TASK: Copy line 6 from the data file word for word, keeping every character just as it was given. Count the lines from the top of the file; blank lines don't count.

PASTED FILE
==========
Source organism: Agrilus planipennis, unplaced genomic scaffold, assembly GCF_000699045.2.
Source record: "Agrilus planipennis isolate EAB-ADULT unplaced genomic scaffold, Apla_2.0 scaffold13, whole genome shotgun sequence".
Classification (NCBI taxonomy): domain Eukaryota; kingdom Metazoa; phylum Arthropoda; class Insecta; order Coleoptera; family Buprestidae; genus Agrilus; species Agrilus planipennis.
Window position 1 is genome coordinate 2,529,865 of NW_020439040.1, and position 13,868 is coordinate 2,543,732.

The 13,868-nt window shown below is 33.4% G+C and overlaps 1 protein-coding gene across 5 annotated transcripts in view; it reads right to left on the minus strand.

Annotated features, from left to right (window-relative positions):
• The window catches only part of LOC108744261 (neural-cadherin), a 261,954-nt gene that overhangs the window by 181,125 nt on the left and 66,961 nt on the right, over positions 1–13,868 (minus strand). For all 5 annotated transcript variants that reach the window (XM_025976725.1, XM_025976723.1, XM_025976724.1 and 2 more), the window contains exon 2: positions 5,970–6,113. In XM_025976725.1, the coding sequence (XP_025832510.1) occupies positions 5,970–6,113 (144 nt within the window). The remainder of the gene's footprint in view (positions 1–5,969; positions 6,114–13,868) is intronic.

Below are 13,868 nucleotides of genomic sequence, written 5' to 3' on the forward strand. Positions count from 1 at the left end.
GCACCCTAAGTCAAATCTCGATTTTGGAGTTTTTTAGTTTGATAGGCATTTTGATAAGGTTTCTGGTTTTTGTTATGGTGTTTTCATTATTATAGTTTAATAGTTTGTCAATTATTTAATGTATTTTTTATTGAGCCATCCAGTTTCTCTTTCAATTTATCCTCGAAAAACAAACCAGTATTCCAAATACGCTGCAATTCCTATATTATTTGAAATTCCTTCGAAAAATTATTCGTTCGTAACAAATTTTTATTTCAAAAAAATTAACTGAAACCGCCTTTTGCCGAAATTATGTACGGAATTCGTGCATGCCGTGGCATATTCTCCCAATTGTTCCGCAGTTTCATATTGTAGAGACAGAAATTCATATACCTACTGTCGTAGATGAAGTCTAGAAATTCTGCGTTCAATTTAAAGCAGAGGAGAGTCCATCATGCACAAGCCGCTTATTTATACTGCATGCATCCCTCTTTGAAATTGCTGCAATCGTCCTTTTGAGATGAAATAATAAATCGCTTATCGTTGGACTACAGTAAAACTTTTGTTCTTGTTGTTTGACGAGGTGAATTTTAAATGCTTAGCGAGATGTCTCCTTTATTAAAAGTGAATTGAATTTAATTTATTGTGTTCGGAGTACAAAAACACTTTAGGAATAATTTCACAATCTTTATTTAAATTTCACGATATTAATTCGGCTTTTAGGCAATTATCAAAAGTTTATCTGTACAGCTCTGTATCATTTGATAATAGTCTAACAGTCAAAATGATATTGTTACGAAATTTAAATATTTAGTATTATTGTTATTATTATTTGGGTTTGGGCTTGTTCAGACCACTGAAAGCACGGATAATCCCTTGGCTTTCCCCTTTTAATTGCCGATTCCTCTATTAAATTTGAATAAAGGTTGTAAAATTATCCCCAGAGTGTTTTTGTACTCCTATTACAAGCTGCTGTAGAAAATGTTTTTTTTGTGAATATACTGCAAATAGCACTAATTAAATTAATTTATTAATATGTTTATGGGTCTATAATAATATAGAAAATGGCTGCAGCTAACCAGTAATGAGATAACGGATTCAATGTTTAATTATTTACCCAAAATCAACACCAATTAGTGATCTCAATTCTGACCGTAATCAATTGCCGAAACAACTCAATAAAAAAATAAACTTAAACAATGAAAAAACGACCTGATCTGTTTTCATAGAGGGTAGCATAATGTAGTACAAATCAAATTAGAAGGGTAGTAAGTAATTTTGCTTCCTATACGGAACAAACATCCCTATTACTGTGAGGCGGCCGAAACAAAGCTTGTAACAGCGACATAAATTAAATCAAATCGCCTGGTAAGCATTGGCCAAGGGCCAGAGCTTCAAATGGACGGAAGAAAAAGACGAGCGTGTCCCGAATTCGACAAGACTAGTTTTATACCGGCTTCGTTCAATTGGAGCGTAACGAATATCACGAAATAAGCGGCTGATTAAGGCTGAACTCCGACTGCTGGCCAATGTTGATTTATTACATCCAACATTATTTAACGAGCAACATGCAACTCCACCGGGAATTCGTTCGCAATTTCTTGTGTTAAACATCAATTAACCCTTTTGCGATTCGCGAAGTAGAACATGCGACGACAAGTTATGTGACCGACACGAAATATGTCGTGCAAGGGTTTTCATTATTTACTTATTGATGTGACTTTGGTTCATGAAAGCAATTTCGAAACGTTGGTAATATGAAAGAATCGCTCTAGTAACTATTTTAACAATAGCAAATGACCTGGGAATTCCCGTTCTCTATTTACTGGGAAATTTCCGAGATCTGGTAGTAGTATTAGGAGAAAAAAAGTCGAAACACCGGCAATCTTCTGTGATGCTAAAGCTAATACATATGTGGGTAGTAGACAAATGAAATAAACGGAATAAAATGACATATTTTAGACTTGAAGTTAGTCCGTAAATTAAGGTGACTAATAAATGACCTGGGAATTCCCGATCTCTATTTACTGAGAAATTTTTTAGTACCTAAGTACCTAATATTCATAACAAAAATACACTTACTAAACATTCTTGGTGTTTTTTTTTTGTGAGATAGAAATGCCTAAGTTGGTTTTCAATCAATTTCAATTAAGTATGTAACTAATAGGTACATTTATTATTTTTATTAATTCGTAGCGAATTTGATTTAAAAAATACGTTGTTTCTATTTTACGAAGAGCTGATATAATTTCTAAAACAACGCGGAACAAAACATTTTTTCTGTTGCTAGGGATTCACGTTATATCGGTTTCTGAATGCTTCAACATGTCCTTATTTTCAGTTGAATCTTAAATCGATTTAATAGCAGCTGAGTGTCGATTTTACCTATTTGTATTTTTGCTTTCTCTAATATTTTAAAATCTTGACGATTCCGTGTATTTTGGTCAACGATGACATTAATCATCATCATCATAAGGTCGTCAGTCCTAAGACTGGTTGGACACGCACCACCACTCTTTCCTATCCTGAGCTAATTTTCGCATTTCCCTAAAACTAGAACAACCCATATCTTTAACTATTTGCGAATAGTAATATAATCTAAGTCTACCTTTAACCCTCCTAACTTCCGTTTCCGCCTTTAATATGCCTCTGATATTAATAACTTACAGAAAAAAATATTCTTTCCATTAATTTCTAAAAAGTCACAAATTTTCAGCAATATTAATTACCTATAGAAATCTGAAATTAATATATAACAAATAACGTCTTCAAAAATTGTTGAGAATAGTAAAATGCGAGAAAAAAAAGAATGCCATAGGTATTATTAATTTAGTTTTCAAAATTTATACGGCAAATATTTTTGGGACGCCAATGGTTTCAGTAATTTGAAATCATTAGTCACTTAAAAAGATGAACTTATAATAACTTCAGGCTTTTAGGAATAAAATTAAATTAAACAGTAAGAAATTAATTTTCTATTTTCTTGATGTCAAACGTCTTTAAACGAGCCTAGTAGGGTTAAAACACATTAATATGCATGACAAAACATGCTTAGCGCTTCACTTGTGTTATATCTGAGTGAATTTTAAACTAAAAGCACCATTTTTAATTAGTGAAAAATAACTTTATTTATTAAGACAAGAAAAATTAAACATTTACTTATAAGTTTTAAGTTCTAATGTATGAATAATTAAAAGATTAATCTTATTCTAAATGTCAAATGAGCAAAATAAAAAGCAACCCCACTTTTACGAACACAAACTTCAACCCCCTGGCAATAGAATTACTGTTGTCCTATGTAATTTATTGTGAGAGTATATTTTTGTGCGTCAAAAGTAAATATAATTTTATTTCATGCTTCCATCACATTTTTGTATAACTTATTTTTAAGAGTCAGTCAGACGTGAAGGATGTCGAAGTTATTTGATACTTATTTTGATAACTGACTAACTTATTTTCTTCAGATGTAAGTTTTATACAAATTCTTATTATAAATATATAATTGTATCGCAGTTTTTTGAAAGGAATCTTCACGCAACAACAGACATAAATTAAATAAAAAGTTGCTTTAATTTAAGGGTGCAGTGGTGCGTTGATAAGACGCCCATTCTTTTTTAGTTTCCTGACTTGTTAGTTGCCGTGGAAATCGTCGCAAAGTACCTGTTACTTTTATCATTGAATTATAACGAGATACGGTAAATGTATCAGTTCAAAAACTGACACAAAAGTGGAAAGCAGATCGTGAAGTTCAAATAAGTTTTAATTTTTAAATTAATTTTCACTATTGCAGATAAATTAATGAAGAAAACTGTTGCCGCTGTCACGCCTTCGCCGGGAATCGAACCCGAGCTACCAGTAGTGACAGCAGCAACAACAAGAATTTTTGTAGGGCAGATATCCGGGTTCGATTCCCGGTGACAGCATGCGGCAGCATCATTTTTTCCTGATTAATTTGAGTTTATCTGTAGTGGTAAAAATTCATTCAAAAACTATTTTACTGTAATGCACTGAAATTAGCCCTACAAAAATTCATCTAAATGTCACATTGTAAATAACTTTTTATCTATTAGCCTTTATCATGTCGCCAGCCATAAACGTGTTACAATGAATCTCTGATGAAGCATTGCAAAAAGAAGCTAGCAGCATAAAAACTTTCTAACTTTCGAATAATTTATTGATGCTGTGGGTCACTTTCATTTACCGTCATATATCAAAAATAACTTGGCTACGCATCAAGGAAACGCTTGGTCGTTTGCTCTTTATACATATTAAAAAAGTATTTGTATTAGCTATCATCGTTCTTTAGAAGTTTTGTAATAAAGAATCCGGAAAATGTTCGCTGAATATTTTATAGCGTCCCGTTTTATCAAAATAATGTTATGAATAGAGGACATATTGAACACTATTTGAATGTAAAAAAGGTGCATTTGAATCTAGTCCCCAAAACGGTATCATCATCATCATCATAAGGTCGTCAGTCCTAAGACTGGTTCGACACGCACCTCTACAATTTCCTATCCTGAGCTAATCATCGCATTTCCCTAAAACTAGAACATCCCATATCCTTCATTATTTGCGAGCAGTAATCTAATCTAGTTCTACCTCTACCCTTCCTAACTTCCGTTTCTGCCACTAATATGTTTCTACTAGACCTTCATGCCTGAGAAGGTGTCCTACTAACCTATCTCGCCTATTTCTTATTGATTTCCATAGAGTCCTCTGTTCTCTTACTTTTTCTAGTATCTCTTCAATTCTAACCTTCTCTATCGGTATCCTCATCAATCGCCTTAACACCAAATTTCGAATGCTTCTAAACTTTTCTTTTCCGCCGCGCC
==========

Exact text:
Annotated features, from left to right (window-relative positions):